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Radiogram: All the Way Home

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if you like this you'll like: Blue Rodeo, Hank Williams, Johnny Cash, Merle Haggard, Nina Nastasia.

REVIEW: Radiogram: All the Way Home
3.19.2003 by Kevin

Radiogram: All the Way Home [Endearing, 2002] (mp3s)

Three words? Dry Canadian country

Perhaps it's a bit unfair to ask for authenticity in alt-country. Back in the days of Johnny Cash, Hank Williams and Merle Haggard, the music was that much more powerful because these musicians lived it as well. They grew up with country, blues and traditional folk from which they spun their own tales. Is it really fair to ask for the credentials of Neko Case or Jeff Tweedy? Perhaps not, but when I'm listening to a Wilco album, I hear influences and not merely cribbed country cliches. The best of alt-country musicians combine country with punk, indie rock and even experimental music sensibilities, creating something new, sweet and refreshing.

All The Way Home, released in early 2002, had the misfortune of meeting Yankee Hotel Foxtrot in the New Releases calendar - and YHF was an album that smashed what was left of the conventional-and-stale alt.country scene. Wilco took the genre further, and at the same time made the most sincere record of their career. Wilco made a modern country album, full of sad and wonderful stories of the city - accompanied by some of the most interesting sounds and production techniques this side of Radiohead. That same year, Merle Haggard and Johnny Cash released new albums, each redefining traditional country music. Johnny Cash, as he had shown on his three previous American Records albums, was willing to embrace the songs of modern songwriters (as wildy diverse as Bonnie 'Prince' Billy, Sting, Soundgarden, Trent Reznor, and Nick Cave), interpreting them with his own trademark style and creating something exciting.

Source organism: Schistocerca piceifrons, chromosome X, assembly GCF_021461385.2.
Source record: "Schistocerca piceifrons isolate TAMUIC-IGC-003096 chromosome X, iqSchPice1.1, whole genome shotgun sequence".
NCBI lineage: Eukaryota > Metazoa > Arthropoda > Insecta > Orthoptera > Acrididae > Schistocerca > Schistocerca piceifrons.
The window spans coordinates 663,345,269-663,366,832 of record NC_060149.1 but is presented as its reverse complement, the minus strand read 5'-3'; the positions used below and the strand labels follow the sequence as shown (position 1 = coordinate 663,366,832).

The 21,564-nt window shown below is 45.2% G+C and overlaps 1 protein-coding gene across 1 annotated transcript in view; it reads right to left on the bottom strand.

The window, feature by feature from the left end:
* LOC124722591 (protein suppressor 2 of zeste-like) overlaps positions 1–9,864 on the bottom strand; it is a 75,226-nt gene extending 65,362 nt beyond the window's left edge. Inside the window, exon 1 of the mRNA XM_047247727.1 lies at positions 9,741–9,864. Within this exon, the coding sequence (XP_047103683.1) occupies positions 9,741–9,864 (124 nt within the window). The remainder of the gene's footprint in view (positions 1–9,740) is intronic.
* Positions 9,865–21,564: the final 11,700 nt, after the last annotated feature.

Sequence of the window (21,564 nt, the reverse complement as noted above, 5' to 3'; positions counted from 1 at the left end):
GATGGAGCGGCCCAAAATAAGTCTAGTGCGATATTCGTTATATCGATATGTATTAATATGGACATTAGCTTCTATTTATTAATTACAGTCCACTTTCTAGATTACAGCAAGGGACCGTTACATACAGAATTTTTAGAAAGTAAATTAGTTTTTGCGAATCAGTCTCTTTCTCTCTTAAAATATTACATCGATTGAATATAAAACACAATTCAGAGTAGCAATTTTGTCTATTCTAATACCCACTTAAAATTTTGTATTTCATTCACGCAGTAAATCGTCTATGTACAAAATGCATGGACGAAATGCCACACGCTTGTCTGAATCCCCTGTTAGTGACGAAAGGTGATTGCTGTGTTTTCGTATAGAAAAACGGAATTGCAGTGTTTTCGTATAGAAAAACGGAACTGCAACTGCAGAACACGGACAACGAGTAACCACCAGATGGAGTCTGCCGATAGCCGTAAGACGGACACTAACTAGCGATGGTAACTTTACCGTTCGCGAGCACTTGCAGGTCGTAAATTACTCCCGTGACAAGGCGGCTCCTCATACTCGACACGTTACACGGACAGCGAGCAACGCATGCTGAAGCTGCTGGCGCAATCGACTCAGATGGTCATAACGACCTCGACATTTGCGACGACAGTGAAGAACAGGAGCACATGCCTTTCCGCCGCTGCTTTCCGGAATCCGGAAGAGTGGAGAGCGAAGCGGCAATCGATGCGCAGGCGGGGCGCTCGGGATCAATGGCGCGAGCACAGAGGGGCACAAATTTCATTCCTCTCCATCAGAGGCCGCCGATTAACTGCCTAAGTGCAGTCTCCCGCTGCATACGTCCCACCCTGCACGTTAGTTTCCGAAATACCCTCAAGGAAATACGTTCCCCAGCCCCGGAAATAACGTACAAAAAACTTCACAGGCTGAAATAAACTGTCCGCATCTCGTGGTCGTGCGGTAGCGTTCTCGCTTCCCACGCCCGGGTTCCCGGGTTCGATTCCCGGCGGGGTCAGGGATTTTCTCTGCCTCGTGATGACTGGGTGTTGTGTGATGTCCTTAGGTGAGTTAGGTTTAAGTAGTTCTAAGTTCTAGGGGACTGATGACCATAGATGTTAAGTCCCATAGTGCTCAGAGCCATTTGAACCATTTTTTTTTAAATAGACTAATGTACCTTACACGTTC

It is the lack of life humming in the songs that makes Radiogram's sophomore effort so plain. Frontman Ken Beattie may have the ability, but straining his voice into a country twang, monotously trudging through cliched "sad country soungs" isn't the way to prove it. It's not a terrible album by any stretch, but it is a frustratingly ordinary one. The only highlight comes toward the end of the record, with the folky, upbeat "Love Vigilantes." Here, Radiogram takes a chance and makes something special: it's a lovely song, combining folk and pop elements and taking full advantage of Shelley Campbell's beautiful backup vocals, heretofore kept oh-so-low in the mix. Following this cut, however, it's back to retreding the much-trod-upon field of depressed country antics. And it's stale.

Ken Beattie and his Radiogram colleagues definitely have the skills, but in order to stay current they are going to have to take some risks. The days of simply playing country music and riding that novelty alone are gone. Here's hoping that on their next release they stretch their wings and come out of the pigeonhole.

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